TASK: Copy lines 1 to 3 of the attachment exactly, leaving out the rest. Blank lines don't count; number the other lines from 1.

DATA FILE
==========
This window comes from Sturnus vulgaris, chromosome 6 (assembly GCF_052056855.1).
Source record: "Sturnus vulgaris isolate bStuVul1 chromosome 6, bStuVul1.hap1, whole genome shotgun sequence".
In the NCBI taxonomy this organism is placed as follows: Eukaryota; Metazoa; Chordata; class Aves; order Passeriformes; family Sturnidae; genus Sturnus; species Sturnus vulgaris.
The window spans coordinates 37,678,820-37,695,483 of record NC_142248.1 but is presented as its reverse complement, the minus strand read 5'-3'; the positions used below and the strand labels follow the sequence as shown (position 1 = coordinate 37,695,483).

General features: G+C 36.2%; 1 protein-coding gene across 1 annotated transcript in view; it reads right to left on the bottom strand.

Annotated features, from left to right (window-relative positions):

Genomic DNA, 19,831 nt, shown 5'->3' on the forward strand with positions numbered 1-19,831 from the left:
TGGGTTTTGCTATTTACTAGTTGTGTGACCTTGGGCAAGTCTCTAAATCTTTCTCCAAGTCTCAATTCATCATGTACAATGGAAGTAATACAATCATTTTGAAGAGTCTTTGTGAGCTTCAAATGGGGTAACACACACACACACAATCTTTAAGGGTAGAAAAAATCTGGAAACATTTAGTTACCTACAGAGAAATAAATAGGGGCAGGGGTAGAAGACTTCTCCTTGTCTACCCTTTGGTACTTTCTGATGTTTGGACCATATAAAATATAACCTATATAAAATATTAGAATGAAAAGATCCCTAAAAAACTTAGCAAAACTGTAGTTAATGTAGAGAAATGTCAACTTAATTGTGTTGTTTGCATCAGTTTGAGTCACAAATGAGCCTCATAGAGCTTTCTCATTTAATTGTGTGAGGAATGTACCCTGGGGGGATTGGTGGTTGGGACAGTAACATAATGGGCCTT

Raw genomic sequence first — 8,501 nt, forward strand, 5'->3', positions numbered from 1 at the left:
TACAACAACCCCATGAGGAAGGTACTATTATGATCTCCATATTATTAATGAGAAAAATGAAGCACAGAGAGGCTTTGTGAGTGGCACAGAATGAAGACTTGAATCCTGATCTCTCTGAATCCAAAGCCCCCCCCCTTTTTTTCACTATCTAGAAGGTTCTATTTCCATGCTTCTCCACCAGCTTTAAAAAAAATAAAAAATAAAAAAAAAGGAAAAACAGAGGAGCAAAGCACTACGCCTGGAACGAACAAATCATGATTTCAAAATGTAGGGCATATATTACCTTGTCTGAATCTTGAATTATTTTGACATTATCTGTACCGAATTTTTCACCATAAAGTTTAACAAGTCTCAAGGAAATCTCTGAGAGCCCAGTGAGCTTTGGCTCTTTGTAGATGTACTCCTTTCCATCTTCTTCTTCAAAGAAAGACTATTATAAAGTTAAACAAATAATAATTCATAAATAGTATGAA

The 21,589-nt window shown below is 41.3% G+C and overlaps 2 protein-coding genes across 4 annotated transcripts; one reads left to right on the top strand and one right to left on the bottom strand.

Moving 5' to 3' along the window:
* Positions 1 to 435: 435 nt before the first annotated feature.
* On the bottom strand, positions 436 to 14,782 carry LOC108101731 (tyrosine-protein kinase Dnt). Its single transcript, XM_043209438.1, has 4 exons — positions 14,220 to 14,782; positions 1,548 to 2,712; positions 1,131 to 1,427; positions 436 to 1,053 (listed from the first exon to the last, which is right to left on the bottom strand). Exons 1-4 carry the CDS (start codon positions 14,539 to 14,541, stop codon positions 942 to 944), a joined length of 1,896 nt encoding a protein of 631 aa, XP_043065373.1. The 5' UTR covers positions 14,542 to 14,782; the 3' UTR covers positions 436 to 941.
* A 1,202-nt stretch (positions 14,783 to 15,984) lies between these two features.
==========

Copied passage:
This window comes from Sturnus vulgaris, chromosome 6 (assembly GCF_052056855.1).
Source record: "Sturnus vulgaris isolate bStuVul1 chromosome 6, bStuVul1.hap1, whole genome shotgun sequence".
In the NCBI taxonomy this organism is placed as follows: Eukaryota; Metazoa; Chordata; class Aves; order Passeriformes; family Sturnidae; genus Sturnus; species Sturnus vulgaris.